Novartis chairman’s golden payoff slammed

A golden handshake extended to Daniel Vasella, the departing chairman of Basel-based pharmaceutical company Novartis, is striking a raw nerve in Swiss political and business circles.

Novartis chairman’s golden payoff slammed
Departing Novartis chairman Daniel Vasella to receive 72 million francs. Photo: Remy Steinegger

Vasella’s 72-million-franc payout, revealed on Friday, elicited sharp criticism from politicians on the left and right and from business groups over the weekend.

“I understand that everyone is revolted by it and so am I,” Rudolf Wehrli, chairman of business lobby group Economiesuisse was quoted as saying from Mexico on Saturday by the ATS news agency.

“Such payouts and salaries amount to a real provocation even for opponents of the Minder initiative.”

The initiative, to be voted on in a national vote on March 3rd, would give shareholders of Swiss companies a binding vote on the pay of top managers, while ending such perks as compensation in advance and golden parachutes.

The publicity of Vasella’s farewell pay comes at an awkward time for the government — and business groups — which are backing a less restrictive counter proposal which aims to combat “abusive” executive pay without hurting Switzerland’s appeal as a place to do business.

“It’s a difficult situation,” Johann Schneider-Ammann, economy minister and member of the centre-right Liberal party (FDP), told SRF, the German-language broadcaster.

“The people all the same, should not throw the baby with the bathwater on March 3rd,” Schneider-Ammann said.

His cabinet colleague, Simonetta Sommaruga, was less charitable.

Vasella’s huge pay packet “is very harmful for social cohesion on our country,” the socialist party member and minister of justice and police, told Sonntagsblick in an interview.

This “mentality of self-service” shakes the confidence in the entire economy, Sommaruga said.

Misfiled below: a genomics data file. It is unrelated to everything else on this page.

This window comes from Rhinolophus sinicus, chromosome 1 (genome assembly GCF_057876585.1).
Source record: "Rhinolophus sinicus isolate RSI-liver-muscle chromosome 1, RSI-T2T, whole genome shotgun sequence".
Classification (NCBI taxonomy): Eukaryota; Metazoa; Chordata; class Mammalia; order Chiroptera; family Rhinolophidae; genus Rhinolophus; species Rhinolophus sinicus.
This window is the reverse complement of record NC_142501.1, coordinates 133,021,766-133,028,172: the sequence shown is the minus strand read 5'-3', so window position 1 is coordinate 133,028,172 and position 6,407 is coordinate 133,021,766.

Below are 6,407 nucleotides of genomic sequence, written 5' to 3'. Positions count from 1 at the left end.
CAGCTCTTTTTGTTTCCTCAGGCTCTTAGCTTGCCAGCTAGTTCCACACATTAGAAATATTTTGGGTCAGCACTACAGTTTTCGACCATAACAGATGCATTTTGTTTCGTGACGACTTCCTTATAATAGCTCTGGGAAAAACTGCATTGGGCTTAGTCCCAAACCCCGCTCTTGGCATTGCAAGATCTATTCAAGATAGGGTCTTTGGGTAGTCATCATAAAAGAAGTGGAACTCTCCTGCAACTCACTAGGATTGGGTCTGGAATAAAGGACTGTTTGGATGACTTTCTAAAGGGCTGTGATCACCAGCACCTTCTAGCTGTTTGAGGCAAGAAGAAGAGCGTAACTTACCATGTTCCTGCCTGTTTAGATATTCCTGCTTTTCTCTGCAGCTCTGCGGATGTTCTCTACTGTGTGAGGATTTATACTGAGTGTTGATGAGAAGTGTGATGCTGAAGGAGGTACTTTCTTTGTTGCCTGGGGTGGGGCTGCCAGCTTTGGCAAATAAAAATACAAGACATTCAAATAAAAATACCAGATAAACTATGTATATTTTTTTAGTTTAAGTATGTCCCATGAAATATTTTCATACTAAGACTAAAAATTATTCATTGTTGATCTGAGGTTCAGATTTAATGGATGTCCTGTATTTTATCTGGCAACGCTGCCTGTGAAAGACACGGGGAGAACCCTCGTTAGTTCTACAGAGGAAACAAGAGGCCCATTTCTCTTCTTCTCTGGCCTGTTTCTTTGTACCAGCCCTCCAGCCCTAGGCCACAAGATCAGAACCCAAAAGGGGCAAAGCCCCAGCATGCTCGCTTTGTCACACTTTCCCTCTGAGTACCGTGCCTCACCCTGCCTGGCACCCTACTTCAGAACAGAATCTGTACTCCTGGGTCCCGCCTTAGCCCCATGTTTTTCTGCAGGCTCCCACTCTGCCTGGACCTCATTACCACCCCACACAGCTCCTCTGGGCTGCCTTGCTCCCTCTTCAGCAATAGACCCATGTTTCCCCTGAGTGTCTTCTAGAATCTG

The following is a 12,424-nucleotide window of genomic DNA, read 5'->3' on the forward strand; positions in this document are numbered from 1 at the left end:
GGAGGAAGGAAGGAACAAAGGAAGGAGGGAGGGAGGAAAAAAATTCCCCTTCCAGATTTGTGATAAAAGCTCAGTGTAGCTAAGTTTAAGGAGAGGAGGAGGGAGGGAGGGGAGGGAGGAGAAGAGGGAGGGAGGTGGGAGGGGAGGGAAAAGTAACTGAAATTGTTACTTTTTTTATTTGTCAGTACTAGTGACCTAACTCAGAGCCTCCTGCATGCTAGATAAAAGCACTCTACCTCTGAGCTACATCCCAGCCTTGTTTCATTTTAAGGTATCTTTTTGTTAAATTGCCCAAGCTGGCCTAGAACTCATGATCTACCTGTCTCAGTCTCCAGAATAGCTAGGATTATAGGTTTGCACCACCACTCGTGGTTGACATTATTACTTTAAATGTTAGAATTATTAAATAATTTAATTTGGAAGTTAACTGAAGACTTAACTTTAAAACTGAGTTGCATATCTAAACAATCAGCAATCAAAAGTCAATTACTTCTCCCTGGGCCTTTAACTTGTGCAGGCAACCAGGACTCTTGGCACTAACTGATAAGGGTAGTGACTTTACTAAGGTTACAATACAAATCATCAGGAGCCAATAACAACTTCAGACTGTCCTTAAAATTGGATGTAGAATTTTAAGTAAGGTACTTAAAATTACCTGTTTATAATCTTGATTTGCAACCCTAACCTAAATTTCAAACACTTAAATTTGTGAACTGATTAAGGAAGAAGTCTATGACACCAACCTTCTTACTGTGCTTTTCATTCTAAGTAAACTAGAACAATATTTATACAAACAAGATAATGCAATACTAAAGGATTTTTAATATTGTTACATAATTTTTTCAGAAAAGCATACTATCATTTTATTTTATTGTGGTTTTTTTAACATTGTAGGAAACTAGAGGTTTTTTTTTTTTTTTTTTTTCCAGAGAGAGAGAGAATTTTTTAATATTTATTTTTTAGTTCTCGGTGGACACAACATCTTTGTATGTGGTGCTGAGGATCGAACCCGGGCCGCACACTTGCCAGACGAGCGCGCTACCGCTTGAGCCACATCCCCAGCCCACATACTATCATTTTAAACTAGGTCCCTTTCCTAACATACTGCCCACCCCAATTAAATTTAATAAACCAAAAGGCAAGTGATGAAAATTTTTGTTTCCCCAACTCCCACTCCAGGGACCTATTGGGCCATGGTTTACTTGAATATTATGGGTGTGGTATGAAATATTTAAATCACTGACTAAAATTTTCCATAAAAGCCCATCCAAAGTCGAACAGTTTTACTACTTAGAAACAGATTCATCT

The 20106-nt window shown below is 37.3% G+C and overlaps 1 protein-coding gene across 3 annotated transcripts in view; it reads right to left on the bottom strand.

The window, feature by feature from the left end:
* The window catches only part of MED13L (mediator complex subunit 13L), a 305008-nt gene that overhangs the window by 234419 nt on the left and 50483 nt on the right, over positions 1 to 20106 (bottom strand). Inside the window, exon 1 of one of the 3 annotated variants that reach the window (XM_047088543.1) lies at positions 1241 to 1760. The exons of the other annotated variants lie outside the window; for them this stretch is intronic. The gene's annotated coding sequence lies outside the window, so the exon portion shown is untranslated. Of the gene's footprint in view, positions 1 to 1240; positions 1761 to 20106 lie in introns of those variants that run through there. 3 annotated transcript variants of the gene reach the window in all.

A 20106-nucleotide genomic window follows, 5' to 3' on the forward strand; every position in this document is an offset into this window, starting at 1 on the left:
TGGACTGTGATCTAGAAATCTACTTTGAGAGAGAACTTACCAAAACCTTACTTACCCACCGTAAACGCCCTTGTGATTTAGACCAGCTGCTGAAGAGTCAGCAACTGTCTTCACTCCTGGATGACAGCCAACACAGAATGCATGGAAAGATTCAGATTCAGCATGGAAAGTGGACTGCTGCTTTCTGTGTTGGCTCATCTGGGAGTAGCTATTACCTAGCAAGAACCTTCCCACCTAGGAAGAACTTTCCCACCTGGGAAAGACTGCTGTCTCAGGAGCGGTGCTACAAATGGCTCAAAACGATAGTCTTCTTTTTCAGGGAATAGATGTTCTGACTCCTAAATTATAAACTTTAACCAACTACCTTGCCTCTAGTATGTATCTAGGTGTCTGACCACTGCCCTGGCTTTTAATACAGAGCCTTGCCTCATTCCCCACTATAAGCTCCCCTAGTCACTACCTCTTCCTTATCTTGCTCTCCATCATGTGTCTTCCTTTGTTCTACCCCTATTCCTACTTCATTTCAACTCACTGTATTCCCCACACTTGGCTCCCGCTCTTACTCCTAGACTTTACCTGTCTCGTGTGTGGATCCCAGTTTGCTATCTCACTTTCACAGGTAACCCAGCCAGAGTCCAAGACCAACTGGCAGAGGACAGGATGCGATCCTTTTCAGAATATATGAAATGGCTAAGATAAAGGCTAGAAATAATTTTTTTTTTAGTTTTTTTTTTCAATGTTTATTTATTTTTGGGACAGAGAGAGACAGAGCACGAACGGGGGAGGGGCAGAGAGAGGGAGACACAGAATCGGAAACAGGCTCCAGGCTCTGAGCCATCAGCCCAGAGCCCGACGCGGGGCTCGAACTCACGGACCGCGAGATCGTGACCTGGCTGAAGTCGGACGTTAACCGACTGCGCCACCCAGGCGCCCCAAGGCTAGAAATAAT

But she added that she was not sure that a “yes” in the upcoming referendum would eliminate the kind of pay issued to Vasella.

The large sums are aimed in part at ensuring that the 59-year-old executive will not work for another company.

Neither the Minder initiative nor the government’s counter-proposal would prevent such kinds of pay deals in the future, she said.

In an interview with SRF, Vasella said he would receive up to 12 million francs a year for six years, provided he fulfilled certain conditions set by Novartis.

Among these is a ban on working for a competing company or passing on information he has gained at Novartis.

Vasella, who is formally quitting at the end of this week, also said that he intended to use the money to donate to public interest organizations and other institutions.

Born in Fribourg and a doctor by training, Vasella in 1978 married the niece of Marc Moret, former chairman of Sandoz.

Vasella was recruited by Sandoz, which later merged with Ciba-Geigy to form Novartis in 1996, when he became CEO.

Three years later he became chairman of the company while retaining the title of chief executive until he relinquished the CEO post in 2010.

Last year he earned a reported 13.1 million francs.

Negative publicity about his retirement pay is not helping opponents of the Minder initiative, named after the small businessman and senator Thomas Minder, who spearheaded the proposal.

A poll published by Sonntagsblick on Sunday showed that 57 percent of Swiss citizens backed the initiative, up from 54 percent in a survey taken in mid-January.

The share of those opposed rose to 37 percent from 30 percent while those undecided dropped to six percent from 16 percent.

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Swiss salaries: How much do people earn in Switzerland?